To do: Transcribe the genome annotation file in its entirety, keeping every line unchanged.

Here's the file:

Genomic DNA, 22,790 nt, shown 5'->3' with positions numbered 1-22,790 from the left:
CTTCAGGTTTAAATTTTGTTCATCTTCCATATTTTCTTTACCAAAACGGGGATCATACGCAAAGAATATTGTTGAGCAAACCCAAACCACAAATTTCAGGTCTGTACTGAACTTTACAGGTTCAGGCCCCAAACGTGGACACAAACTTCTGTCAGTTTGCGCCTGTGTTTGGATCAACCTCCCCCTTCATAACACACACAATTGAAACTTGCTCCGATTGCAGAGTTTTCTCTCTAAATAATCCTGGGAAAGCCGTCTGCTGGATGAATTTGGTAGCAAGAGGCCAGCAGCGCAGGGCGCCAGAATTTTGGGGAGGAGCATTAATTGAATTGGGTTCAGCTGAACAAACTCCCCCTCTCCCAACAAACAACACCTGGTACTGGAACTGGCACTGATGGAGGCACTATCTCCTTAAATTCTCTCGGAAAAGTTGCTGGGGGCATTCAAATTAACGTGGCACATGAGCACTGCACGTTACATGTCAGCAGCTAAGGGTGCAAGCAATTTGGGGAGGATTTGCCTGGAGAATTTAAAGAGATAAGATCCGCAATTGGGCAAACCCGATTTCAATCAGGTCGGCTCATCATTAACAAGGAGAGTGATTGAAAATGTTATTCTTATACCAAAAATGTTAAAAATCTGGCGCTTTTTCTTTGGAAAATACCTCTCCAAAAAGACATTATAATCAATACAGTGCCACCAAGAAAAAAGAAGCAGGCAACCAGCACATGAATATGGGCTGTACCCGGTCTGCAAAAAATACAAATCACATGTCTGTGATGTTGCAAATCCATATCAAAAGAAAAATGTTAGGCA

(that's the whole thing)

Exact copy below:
Genomic DNA, 22,790 nt, shown 5'->3' with positions numbered 1-22,790 from the left:
CTTCAGGTTTAAATTTTGTTCATCTTCCATATTTTCTTTACCAAAACGGGGATCATACGCAAAGAATATTGTTGAGCAAACCCAAACCACAAATTTCAGGTCTGTACTGAACTTTACAGGTTCAGGCCCCAAACGTGGACACAAACTTCTGTCAGTTTGCGCCTGTGTTTGGATCAACCTCCCCCTTCATAACACACACAATTGAAACTTGCTCCGATTGCAGAGTTTTCTCTCTAAATAATCCTGGGAAAGCCGTCTGCTGGATGAATTTGGTAGCAAGAGGCCAGCAGCGCAGGGCGCCAGAATTTTGGGGAGGAGCATTAATTGAATTGGGTTCAGCTGAACAAACTCCCCCTCTCCCAACAAACAACACCTGGTACTGGAACTGGCACTGATGGAGGCACTATCTCCTTAAATTCTCTCGGAAAAGTTGCTGGGGGCATTCAAATTAACGTGGCACATGAGCACTGCACGTTACATGTCAGCAGCTAAGGGTGCAAGCAATTTGGGGAGGATTTGCCTGGAGAATTTAAAGAGATAAGATCCGCAATTGGGCAAACCCGATTTCAATCAGGTCGGCTCATCATTAACAAGGAGAGTGATTGAAAATGTTATTCTTATACCAAAAATGTTAAAAATCTGGCGCTTTTTCTTTGGAAAATACCTCTCCAAAAAGACATTATAATCAATACAGTGCCACCAAGAAAAAAGAAGCAGGCAACCAGCACATGAATATGGGCTGTACCCGGTCTGCAAAAAATACAAATCACATGTCTGTGATGTTGCAAATCCATATCAAAAGAAAAATGTTAGGCA